The Page as Tableau, the Mind as Visitable Place, and Collective Knowledge as Landscape

Earlier this week I wrote about wikis as a potential tableau of the human mind, navigated by auto-generated mind-maps. I’ve been thinking more about this, and specifically more about the fundamental unit of wikis (and the Internet as a whole): the page.

It seems to me that, rather than the unfathomable Windows nested-folder ‘content management system’ of our hard drives, a wiki-and-mind-map tableau of the My Documents and My Messages and My Links folders on your hard drive as a surrogate for ‘everything you know that you can write down’ would need to unfold as a huge tableau of pages. The mind map navigator would become what its name suggests — a map of this huge tableau, this ‘virtual visitable place’.

This idea of the MyDocs + MyMessages + My Links part of your hard drive as ‘everything you know that you can write down’ (hereinafter referred to as EYK-TYCWD, pronounced eck-ti-quid) is important. As Dave Snowden is fond of saying, we know more than we can say, and we can say more than we can write down. So this codified, explicit stuff we keep on our hard drives is not EYK. But it’s an important subset, and the best that KM or at least PKM can hope to offer us.

Some of us write down a lot more than others, for a variety of reasons. Some people are inclined to write down only what’s useful in their ‘work’ identities, formalizing their personal/business life split. Some people don’t think much of their own thinking, so most of what they write down is links to the writings of, or syntheses of, or addresses of, the people whose thinking they like, the others who ‘speak for them’, at least in the written world. Some of us just don’t spend much time in or see a lot of value in the written world at all — those who prefer oral or non-verbal communications. So while a wiki tableau of one person’s EYK-TYCWD might be dense, a goldmine of useful and context-rich knowledge to discover and explore, another person’s might be very fragmentary, or even non-existent. But, we work with what we can get, and maybe EYK-TYCWD is good enough.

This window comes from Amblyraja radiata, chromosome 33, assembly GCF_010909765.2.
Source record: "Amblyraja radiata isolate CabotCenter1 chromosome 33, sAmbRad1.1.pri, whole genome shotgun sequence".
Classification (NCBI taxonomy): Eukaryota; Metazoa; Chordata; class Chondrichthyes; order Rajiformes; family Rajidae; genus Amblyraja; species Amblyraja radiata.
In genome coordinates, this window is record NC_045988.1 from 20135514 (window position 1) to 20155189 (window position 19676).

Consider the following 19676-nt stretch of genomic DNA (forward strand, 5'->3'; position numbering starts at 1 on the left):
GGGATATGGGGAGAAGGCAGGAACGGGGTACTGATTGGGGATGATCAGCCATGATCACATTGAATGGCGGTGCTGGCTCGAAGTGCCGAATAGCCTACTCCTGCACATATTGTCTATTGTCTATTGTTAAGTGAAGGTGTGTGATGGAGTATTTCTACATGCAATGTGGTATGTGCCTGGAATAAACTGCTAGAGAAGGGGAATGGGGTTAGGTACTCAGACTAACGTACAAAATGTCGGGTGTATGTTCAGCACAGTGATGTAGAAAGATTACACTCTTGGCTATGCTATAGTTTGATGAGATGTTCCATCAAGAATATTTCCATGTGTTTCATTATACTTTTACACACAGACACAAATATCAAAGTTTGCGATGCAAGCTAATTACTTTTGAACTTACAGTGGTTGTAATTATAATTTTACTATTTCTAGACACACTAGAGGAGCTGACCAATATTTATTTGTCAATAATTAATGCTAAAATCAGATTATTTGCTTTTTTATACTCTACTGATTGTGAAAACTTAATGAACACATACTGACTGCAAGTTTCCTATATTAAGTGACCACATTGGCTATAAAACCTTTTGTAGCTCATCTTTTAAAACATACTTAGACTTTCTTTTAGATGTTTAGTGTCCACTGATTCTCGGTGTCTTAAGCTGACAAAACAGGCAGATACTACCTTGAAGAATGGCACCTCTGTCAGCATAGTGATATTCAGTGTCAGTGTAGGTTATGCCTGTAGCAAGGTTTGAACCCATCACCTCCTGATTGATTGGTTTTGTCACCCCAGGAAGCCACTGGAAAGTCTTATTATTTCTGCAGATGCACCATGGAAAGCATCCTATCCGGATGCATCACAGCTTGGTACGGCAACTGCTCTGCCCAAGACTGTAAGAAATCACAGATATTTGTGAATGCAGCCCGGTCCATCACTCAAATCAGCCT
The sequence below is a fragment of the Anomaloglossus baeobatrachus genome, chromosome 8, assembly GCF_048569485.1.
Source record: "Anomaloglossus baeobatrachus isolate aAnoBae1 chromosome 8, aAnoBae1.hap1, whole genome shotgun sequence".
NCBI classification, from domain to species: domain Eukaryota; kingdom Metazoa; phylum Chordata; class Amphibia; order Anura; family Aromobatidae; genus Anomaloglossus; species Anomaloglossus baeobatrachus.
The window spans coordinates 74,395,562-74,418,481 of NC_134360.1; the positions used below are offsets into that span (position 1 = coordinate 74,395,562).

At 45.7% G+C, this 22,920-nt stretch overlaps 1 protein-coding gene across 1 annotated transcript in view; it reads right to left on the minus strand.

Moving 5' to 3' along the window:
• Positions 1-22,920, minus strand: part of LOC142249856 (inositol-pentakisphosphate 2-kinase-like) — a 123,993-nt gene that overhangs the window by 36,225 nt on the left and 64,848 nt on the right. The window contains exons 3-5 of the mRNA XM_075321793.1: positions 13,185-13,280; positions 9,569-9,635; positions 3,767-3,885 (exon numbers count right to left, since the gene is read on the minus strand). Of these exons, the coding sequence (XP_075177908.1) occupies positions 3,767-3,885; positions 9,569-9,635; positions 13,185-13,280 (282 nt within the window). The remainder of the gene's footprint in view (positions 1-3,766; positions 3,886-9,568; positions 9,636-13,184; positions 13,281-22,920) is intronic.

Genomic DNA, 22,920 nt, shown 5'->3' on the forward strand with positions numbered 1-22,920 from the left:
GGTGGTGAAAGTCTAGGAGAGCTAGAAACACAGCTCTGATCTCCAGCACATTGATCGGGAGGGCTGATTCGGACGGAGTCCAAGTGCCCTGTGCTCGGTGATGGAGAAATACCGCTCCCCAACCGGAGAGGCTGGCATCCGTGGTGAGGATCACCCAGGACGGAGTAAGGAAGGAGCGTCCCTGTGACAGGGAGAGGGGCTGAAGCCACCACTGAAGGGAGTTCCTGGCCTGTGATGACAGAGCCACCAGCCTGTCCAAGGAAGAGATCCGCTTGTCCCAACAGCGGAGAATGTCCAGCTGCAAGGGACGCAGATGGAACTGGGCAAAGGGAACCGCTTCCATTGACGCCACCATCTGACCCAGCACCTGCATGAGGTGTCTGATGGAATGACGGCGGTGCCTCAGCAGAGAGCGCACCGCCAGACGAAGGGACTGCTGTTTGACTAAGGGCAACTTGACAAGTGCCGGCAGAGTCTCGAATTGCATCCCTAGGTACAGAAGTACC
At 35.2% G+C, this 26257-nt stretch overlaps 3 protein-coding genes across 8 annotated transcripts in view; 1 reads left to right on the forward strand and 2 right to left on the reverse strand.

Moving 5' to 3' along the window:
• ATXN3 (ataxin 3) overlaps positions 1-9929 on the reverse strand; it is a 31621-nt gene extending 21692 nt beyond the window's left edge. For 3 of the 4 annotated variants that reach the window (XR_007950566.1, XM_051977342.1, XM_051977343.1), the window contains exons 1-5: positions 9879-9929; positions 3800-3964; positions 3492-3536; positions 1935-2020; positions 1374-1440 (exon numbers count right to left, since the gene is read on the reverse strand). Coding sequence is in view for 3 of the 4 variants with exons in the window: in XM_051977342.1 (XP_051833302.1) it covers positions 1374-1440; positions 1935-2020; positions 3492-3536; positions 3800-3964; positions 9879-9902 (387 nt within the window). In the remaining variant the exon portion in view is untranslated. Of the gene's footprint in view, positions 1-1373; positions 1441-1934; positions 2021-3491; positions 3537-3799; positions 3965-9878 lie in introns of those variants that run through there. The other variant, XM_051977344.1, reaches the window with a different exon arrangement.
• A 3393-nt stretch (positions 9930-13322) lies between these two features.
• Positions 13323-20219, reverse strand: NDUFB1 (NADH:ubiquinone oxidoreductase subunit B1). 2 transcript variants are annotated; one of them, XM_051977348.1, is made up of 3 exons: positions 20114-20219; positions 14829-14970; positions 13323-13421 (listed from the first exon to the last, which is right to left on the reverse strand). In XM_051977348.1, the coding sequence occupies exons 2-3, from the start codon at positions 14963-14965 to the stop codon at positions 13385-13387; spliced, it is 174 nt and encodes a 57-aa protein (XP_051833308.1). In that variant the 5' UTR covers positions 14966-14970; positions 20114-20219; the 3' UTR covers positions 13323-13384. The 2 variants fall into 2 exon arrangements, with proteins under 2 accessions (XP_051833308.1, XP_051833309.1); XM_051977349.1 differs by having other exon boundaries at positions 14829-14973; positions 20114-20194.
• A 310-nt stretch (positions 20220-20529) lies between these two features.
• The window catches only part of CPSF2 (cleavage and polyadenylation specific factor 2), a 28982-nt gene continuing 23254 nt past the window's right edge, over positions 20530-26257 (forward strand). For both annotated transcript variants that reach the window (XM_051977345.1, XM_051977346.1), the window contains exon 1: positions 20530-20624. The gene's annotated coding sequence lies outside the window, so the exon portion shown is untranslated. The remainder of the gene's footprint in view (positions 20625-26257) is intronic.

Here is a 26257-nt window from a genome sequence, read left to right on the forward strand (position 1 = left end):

Our short and long-term memories have different kinds of ‘stuff’ in them, and this naturally translates to any tableau of our EYK-TYCWD. In the diagram above I’m postulating that the most useful parts of our EYK-TYCWD are of three main types:

  • Stuff on subjects of significant personal interest or expertise: This is the stuff we’ve thought about the most, usually over an extended period. We mentally organize this stuff, I think, by subject, though what each of us calls each of these subject depends on our mental frames, where our interest or expertise came from and how deep it is.
  • Stuff on projects and events and experiences relevant to us: This is stuff that is more transient in nature, which we tend to organize more on a calendar or time basis. Once the project is over or the event has passed, some of its memories may make their way into the more permanent ‘subject’-organized stuff, but a lot of it will be forgotten.
  • Stuff in messages, conversations, threads and stories we have originated or participated in. This stuff is the most transient of all, but, along with events and experiences, it is the stuff that is most likely to ‘change our minds’, to cause us to change what we think and believe or reorganize it according to a different point of view. If the story is memorable enough it can pass into our more permanent subject-organized stuff (arguably it then becomes myth).

Could we design an algorithm that could parse the EYK-TYCWD on our hard drives into these three types of knowledge and create a map showing the topography and taxonomy and landscape of our personal knowledge, values and beliefs, and the connections between this content? We might need a concept map rather than a mind map to do this, since concept maps are better at showing circular and n-to-n connections than the tree-structured mind maps. Might this algorithm even illuminate us, and help us organize our own thinking better by showing us a picture of the connections we haven’t already formed with our synapses?

The common denominator of all the end-nodes of the mind map pictured above is that they are flat pages. What is a page, anyway? It must resonate in some way with the layout of our brains, since it is ubiquitous in all human cultures. Studies suggest people are four times more likely to scroll down through a document (even a long one) embedded in a page of a message than to open the same content in an attachment. Books and notebooks, still the principal means by which we store our EYK-TYCWD, are made up of pages.